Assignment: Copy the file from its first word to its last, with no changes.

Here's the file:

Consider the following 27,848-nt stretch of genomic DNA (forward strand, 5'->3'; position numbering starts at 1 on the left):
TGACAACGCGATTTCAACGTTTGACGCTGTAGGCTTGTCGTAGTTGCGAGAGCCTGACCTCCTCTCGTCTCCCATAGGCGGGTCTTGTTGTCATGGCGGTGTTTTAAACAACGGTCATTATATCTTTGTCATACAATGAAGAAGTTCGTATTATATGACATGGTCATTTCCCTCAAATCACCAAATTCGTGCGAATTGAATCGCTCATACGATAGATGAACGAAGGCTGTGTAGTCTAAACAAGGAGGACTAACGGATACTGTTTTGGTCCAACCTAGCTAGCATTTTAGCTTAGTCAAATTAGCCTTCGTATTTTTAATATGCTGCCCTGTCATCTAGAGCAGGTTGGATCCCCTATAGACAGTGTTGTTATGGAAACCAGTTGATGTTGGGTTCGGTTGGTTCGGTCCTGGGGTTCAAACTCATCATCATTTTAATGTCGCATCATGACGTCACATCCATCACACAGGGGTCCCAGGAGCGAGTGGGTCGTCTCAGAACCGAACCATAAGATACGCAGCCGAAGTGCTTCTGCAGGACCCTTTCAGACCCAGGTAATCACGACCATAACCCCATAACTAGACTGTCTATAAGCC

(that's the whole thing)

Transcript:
Consider the following 27,848-nt stretch of genomic DNA (forward strand, 5'->3'; position numbering starts at 1 on the left):
TGACAACGCGATTTCAACGTTTGACGCTGTAGGCTTGTCGTAGTTGCGAGAGCCTGACCTCCTCTCGTCTCCCATAGGCGGGTCTTGTTGTCATGGCGGTGTTTTAAACAACGGTCATTATATCTTTGTCATACAATGAAGAAGTTCGTATTATATGACATGGTCATTTCCCTCAAATCACCAAATTCGTGCGAATTGAATCGCTCATACGATAGATGAACGAAGGCTGTGTAGTCTAAACAAGGAGGACTAACGGATACTGTTTTGGTCCAACCTAGCTAGCATTTTAGCTTAGTCAAATTAGCCTTCGTATTTTTAATATGCTGCCCTGTCATCTAGAGCAGGTTGGATCCCCTATAGACAGTGTTGTTATGGAAACCAGTTGATGTTGGGTTCGGTTGGTTCGGTCCTGGGGTTCAAACTCATCATCATTTTAATGTCGCATCATGACGTCACATCCATCACACAGGGGTCCCAGGAGCGAGTGGGTCGTCTCAGAACCGAACCATAAGATACGCAGCCGAAGTGCTTCTGCAGGACCCTTTCAGACCCAGGTAATCACGACCATAACCCCATAACTAGACTGTCTATAAGCC